COVID-19 INFORMATION What you need to know about the coronavirus if you are living in Japan or planning a visit.
national

Owner of 4 derelict houses becomes 1st in nation to have name made public

13 Comments

In response to the persistent problem of derelict vacant houses full of garbage, Koriyama City officials in Fukushima Prefecture have taken legal action by enacting a new ordinance that authorizes the owner's name to be released to the public. This ordinance is the first of its kind in Japan.

On Thursday, Koriyama City named Shotaro Hirano as the owner of four derelict houses which city officials said were overflowing with garbage, Sankei Shimbun reported.

City officials have also informed Hirano that the trash accumulated in his four homes will be forcibly removed and discarded and that the houses will be demolished if he doesn't clean them out.

Nationwide, many local governments are starting to take action by demolishing vacant houses that have been abandoned for a long time and which are deemed to be unsafe or pose a sanitary risk.

The moves come in response to a law drawn up last year by the Land, Infrastructure, Transport and Tourism Ministry to deal with the increasing number of abandoned houses.

The Internal Affairs and Communications Ministry estimates that there are 8.2 million abandoned houses across the nation, many of which have become decrepit, in danger of collapse, or have attracted pests.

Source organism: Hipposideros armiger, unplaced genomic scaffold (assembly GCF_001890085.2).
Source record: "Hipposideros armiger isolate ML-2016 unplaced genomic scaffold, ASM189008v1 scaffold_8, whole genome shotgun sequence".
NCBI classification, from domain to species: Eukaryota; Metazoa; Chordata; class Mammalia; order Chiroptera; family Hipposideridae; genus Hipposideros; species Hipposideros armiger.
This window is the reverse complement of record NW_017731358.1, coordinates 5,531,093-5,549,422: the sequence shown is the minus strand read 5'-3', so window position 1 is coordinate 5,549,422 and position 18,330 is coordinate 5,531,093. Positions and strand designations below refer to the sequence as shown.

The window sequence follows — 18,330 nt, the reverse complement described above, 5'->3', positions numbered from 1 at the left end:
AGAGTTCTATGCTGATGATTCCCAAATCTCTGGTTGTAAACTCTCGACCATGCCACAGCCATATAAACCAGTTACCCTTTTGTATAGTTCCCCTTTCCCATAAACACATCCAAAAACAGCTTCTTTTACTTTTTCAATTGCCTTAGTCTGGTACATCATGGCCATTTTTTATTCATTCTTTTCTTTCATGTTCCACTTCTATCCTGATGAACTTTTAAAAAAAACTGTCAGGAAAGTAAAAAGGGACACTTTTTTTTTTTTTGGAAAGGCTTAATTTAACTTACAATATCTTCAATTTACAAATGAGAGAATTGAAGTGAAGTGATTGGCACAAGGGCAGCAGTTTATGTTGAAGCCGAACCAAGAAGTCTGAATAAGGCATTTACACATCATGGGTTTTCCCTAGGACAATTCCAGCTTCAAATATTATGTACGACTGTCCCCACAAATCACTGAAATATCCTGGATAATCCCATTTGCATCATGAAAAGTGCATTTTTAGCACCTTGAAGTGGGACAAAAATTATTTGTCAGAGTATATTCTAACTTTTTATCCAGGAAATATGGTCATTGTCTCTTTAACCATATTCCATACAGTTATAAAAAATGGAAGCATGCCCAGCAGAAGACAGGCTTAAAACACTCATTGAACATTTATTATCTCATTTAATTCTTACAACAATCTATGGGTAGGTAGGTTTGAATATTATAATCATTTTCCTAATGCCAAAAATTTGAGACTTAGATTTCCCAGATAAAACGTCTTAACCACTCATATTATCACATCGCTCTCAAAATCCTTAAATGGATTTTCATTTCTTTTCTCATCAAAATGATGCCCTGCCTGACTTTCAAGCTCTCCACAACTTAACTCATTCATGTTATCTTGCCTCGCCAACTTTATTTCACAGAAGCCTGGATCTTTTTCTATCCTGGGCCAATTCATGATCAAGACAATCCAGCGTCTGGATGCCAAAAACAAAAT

The new law allows municipal authorities to enter the houses for inspection. If they are deemed to pose a health hazard, they will be classified as “Special Vacant Houses” and their owners will be notified and ordered to either repair the houses or demolish them.

However, municipalities say that some houses have long been abandoned and there is no record of where the owners are or if they are even still alive. They say this raises the question of who will pay for the demolition of the houses, which costs an average of 2 million yen.

To encourage owners to rid themselves of an abandoned home, the preferential property tax rate normally levied on a residential property will be replaced by a rate six times higher.

Despite the ongoing decline in Japan’s population due to the low birth rate, some one million newly built residences go on the market each year in Japan. The signs of a glut are finally starting to manifest themselves, and particularly outside of major cities like Tokyo and Osaka, many new units are unable to find buyers.

Children who inherit such properties may find themselves faced with the triple-whammy of owning a house that is “unrentable,” “unsellable” and “unliveable,” leaving them with the prospect of paying maintenance, upkeep and taxes for the foreseeable future.

© Japan Today

©2020 GPlusMedia Inc.

13 Comments
Login to comment

To encourage owners to rid themselves of an abandoned home, the preferential property tax rate normally levied on a residential property will be replaced by a rate six times higher.

It his hard to sell an abandoned home when homes and property in depreciate rapidly, which is quite unlike other countries were real estate is usually a safe investment. Added to the depreciation is the fact that with the population falling by hundreds of thousands every year, who is going to want to buy an abandoned home? And charging 6 times the normal residential tax rate is pretty much the same as confiscating the property.